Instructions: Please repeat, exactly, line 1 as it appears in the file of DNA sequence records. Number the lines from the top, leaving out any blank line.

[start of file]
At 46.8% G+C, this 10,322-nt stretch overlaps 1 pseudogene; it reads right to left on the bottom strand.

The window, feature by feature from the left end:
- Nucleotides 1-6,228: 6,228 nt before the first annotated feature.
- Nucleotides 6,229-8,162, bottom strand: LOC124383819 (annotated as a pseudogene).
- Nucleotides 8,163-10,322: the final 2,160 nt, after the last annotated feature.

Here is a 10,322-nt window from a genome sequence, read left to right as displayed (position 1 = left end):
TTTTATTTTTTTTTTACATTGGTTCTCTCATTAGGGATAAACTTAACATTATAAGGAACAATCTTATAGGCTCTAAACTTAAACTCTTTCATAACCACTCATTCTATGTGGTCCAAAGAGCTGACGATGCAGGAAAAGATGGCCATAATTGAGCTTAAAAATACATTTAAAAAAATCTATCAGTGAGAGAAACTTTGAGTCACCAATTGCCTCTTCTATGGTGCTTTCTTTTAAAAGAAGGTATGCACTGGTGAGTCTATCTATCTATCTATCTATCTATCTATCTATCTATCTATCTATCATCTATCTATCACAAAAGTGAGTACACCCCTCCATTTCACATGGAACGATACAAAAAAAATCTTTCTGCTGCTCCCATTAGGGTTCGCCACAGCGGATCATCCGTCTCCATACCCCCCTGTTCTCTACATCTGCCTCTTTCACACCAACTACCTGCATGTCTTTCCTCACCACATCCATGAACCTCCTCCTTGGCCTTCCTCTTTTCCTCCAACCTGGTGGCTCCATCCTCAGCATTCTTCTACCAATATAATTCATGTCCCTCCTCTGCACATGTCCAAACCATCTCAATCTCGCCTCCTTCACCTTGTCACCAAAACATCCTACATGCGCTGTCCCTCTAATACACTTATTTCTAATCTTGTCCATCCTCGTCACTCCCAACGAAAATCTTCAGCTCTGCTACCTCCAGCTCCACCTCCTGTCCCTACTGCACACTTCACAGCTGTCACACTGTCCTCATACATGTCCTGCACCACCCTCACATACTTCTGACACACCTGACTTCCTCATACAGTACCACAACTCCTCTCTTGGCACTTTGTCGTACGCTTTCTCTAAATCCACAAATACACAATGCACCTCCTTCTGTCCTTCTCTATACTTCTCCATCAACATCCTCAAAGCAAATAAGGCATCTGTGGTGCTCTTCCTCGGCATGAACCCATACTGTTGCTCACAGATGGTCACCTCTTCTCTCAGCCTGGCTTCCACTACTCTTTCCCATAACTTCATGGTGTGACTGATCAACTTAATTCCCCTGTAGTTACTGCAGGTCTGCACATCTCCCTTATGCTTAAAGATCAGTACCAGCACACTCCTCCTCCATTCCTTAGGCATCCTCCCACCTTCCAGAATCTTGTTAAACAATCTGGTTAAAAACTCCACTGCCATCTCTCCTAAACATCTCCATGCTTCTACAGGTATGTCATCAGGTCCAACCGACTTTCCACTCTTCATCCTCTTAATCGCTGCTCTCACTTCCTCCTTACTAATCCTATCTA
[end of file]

At 46.8% G+C, this 10,322-nt stretch overlaps 1 pseudogene; it reads right to left on the bottom strand.